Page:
Oval Office honors

Elizabeth (Gearon) Parry, EMgt’83, pictured fifth from the left, is one of 14 recipients of the Presidential Award for Excellence in Science, Mathematics and Engineering Mentoring in 2015, presented by President Barack Obama. Parry teaches first-year engineering design at North Carolina State University, and she helps elementary and middle school teachers in teaching engineering to diverse students.

Parry-photo-for-Jake

Photo courtesy Pete Souza, White House photographer

“These educators are helping to cultivate America’s future scientists, engineers and mathematicians,” Obama said. “They open new worlds to their students and give them the encouragement they need to learn, discover and innovate. That’s transforming those students’ futures — and our nation’s future, too.”

Around the Puck

Seeking TBI therapies

By Delia Croessmann, croessmannd@mst.edu Complications from TBI can be life altering. They include post-traumatic seizures and hydrocephalus, as well as serious cognitive and psychological impairments, and the search for treatments to mitigate these neurodegenerative processes is on.

[Read More...]

Understanding the invisible injury

Students advance traumatic brain injury research By Sarah Potter, sarah.potter@mst.edu “Research is creating new knowledge.”–Neil Armstrong  Research keeps professors on the vanguard of knowledge in their fields and allows students to gain a deeper understanding of their area of study. For students and recent graduates researching traumatic brain injury (TBI) at Missouri S&T, the work […]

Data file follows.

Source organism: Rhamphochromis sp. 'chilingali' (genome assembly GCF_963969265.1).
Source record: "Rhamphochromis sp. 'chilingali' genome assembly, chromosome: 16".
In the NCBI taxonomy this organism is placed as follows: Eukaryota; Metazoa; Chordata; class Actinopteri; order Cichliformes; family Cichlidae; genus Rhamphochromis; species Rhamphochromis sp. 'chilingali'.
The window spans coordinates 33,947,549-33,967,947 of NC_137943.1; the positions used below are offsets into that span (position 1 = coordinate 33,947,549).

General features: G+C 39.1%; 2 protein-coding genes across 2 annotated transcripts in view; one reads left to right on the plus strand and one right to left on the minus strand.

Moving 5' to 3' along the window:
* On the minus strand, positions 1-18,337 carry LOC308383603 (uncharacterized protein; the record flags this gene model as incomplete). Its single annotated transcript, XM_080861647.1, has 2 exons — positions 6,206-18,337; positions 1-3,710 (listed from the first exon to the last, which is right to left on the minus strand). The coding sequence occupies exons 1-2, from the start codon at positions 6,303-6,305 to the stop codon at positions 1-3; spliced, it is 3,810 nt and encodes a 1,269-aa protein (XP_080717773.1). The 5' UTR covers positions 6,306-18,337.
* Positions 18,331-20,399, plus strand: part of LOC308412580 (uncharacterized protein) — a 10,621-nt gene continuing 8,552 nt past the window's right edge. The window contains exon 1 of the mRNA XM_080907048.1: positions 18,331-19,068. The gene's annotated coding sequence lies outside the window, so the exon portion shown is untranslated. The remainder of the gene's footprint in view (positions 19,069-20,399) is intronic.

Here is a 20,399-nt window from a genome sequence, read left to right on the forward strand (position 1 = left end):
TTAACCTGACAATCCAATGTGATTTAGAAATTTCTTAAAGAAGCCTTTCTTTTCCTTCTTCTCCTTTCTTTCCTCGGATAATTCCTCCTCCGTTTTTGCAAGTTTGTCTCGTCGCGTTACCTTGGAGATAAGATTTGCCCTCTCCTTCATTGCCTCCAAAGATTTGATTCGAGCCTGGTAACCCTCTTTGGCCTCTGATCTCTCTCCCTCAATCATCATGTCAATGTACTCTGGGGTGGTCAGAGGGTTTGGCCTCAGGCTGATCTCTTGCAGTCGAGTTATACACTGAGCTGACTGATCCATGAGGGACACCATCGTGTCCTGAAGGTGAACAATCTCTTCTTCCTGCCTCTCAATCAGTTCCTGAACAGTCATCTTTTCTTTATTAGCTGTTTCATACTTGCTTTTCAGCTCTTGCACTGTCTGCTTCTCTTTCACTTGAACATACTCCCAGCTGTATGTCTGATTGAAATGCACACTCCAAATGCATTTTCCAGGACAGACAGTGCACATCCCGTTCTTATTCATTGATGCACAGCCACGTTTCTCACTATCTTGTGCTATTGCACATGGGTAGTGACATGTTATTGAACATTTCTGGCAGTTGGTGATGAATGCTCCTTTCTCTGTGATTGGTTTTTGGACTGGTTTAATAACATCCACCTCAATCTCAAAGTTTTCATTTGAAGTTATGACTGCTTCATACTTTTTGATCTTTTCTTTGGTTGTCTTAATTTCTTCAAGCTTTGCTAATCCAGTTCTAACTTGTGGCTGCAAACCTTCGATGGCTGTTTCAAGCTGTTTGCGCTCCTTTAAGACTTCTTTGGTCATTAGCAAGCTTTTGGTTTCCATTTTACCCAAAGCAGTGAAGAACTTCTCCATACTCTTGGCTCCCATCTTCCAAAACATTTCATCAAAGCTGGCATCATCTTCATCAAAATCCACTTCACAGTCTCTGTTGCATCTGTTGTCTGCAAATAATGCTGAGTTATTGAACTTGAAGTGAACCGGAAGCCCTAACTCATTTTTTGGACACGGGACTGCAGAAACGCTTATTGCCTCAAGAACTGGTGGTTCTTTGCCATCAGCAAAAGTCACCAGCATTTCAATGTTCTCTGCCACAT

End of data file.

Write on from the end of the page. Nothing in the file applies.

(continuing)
[Read More...]

Analyzing small molecules for big results

By Delia Croessmann, croessmannd@mst.edu At only 28 years old, Casey Burton, Chem’13, PhD Chem’17, director of medical research at Phelps Health in Rolla and an adjunct professor of chemistry at Missouri S&T, is poised to become a prodigious bioanalytical researcher.

[Read More...]

To prevent and protect

By Peter Ehrhard, ehrhardp@mst.edu Traumatic brain injuries (TBIs) are an unfortunate but all too common occurrence during military training and deployment. Because mild TBIs often present no obvious signs of head trauma or facial lacerations, they are the most difficult to diagnose at the time of the injury, and patients often perceive the impact as […]

[Read More...]

Q&A

Toughest class … ever Some of your classes may have been a breeze, but others kept you up at all hours studying, and some of you struggled just to pass. As part of his research for the S&T 150th anniversary history book, Larry Gragg , Curators’ Distinguished Teaching Professor emeritus of history and political science, asked […]

[Read More...]